Washington watchdog asks What’s Upstream for explanation

An advertising sign on a Whatcom County, Wash., transit bus part of the What's Upstream campaign. The Washington Public Disclosure Commission has asked What's Upstream organizers to respond to allegations that it violated state law by failing to file grass-roots lobbying reports.

The Washington Public Disclosure Commission has asked What’s Upstream organizers to respond to allegations from a farm group that the advocacy campaign violated state law by failing to file grass-roots lobbying reports.

In a complaint to the PDC, Save Family Farm alleged that What’s Upstream tried to influence state legislation and should have registered with the commission.

The PDC reviewed the complaint and decided to look into it, PDC spokeswoman Lori Anderson said Monday.

The PDC opened a case naming Swinomish Indian tribe environmental policy director Larry Wasserman, the lead organizer of What’s Upstream. Anderson said the PDC expects a response to the complaint in one week. Efforts to reach Wasserman for comment were unsuccessful.

The Swinomish tribe, based in north Puget Sound, received some $655,000 from the Environmental Protection Agency over five years. The tribe hired Seattle lobbying firm Strategies 360 to create a media campaign, advocating for stricter regulations on agriculture.

Save Family Farming, which was formed to respond to What’s Upstream, named in its complaint EPA Northwest Administrator Dennis McLerran and Strategies 360, along with Wasserman.

In an email Monday to the Capital Press, the EPA said neither it nor McLerran has been contacted by the PDC.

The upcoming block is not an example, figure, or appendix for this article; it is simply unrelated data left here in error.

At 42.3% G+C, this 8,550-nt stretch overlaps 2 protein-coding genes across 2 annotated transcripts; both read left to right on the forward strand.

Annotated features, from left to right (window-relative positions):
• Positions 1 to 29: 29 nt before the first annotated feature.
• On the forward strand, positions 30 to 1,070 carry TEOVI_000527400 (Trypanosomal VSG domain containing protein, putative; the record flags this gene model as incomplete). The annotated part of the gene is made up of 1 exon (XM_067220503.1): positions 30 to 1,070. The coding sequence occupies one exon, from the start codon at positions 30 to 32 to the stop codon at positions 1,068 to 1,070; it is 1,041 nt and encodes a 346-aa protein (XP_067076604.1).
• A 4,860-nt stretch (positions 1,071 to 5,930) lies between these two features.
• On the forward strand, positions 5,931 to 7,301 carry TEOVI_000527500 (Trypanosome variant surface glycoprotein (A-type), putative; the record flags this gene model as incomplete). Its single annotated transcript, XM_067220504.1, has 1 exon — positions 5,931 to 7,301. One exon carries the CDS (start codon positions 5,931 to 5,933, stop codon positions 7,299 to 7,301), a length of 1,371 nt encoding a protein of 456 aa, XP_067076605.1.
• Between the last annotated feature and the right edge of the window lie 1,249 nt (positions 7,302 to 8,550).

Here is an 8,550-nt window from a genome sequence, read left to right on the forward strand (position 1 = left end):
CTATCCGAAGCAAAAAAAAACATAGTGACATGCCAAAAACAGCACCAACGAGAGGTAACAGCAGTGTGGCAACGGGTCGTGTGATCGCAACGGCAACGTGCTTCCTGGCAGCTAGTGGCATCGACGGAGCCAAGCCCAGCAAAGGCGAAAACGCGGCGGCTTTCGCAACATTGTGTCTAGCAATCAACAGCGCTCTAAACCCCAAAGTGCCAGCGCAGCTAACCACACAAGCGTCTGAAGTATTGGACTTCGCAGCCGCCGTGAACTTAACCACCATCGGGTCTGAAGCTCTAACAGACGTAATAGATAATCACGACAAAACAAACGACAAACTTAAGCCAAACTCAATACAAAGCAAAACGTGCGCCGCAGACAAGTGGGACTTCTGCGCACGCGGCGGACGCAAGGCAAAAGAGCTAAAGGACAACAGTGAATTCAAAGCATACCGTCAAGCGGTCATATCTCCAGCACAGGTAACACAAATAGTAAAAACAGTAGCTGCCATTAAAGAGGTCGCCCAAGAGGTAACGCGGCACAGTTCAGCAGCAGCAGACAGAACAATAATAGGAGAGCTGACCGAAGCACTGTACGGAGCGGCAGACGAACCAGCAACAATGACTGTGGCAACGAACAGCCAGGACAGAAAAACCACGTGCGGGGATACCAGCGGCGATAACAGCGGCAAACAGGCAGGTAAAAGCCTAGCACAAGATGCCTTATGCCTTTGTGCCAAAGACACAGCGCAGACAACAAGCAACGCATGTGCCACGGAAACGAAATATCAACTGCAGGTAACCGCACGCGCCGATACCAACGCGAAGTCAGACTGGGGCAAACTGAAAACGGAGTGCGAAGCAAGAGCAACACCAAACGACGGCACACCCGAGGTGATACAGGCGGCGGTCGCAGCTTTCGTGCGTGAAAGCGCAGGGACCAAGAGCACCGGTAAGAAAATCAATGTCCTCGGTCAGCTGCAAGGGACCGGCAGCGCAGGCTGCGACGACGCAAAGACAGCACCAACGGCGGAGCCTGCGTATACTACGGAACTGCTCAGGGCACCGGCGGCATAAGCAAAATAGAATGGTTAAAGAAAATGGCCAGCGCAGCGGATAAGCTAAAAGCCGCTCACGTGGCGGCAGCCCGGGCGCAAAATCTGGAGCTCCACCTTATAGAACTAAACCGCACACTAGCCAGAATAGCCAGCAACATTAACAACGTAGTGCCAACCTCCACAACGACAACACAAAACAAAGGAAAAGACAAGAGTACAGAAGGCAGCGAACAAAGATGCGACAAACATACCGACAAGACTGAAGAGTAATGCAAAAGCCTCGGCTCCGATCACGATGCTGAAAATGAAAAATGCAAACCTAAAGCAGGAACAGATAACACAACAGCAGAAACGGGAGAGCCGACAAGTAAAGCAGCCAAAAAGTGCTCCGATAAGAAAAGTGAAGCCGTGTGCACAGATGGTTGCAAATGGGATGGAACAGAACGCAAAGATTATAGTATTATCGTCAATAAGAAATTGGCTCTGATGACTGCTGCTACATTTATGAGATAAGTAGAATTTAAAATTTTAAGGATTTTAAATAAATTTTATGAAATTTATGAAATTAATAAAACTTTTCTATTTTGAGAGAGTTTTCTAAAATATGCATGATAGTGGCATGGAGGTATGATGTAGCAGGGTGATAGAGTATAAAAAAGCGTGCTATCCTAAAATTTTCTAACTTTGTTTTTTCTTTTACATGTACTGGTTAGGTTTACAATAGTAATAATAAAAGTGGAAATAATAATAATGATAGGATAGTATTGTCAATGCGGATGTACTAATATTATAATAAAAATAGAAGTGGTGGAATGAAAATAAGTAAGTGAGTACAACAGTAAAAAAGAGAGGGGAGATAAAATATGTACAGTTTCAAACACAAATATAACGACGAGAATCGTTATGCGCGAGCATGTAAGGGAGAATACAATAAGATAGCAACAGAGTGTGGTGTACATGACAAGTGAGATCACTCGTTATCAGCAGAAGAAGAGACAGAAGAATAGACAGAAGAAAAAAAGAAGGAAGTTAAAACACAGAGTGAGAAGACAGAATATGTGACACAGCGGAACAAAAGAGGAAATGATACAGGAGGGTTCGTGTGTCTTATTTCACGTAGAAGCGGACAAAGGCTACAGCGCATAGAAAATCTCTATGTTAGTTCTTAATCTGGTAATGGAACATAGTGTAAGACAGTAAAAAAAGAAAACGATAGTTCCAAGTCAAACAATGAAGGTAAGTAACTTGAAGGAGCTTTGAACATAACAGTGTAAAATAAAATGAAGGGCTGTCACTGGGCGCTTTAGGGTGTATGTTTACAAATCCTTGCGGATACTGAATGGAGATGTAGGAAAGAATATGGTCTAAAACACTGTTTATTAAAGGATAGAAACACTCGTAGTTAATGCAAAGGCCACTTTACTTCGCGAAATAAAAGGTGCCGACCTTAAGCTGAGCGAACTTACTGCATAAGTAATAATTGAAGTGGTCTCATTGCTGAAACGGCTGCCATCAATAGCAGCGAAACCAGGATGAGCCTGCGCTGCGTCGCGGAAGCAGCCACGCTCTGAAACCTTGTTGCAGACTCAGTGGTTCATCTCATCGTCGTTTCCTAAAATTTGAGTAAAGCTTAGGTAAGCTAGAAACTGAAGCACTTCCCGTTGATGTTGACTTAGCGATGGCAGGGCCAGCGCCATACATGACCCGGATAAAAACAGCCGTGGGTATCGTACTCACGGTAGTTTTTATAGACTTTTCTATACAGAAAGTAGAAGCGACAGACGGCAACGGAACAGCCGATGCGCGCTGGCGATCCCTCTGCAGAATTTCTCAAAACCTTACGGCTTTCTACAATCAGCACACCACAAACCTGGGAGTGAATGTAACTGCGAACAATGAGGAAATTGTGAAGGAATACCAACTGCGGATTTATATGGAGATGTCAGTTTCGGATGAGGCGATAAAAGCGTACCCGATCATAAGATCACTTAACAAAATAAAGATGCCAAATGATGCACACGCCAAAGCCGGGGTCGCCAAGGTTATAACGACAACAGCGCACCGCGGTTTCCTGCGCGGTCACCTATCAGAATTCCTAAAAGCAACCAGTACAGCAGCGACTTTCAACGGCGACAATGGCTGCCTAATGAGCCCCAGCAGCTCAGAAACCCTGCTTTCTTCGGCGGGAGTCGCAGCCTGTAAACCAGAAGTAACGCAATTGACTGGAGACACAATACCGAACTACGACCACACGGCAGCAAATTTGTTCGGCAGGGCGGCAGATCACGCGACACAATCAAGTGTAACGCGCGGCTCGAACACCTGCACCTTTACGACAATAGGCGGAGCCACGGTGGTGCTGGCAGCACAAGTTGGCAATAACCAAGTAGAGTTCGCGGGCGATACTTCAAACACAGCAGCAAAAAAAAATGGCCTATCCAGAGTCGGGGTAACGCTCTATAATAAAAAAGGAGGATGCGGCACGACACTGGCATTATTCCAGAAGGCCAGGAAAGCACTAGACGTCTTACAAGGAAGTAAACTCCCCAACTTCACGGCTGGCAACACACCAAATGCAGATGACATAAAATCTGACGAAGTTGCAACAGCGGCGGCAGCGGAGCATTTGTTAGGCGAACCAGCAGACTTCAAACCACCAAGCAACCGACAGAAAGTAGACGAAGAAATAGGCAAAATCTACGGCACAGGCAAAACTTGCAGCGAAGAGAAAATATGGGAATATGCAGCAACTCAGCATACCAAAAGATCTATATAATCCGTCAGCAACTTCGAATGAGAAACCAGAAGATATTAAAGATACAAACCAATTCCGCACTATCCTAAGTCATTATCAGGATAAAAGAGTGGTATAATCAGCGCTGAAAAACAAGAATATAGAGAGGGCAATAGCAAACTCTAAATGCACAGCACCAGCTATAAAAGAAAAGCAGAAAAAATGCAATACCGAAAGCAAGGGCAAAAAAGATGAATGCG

“The complaint confuses federal law with state law and fundamentally mischaracterizes our conversations with the Swinomish tribe,” according to the EPA.

EPA stopped funding What’s Upstream last spring after federal lawmakers alleged the campaign violated prohibitions on using federal funds to lobby.

Wasserman’s reports to the EPA indicated the goal of the campaign was to change state law.

The EPA’s Northwest office has said it reviewed the What’s Upstream website and concluded the campaign was not an illegal lobbying effort because it wasn’t advocating for or against a specific piece of pending legislation.

The EPA’s inspector general is auditing the use of the funds, which was passed through to the tribe from the Northwest Indian Fisheries Commission.

Citing EPA records, Saving Family Farming noted Strategies 360 polled voters statewide to test messages that would increase support for mandatory 100-foot buffers between farm fields and waterways.

What’s Upstream also encouraged people to ask state lawmakers to consider imposing the buffers.

Individuals or groups who spend more than $700 in one month or $1,400 over three months to influence state legislation must file a grass-roots lobbying report, according to the PDC.

The PDC can levy a penalty of up to $10,000 for a violation.

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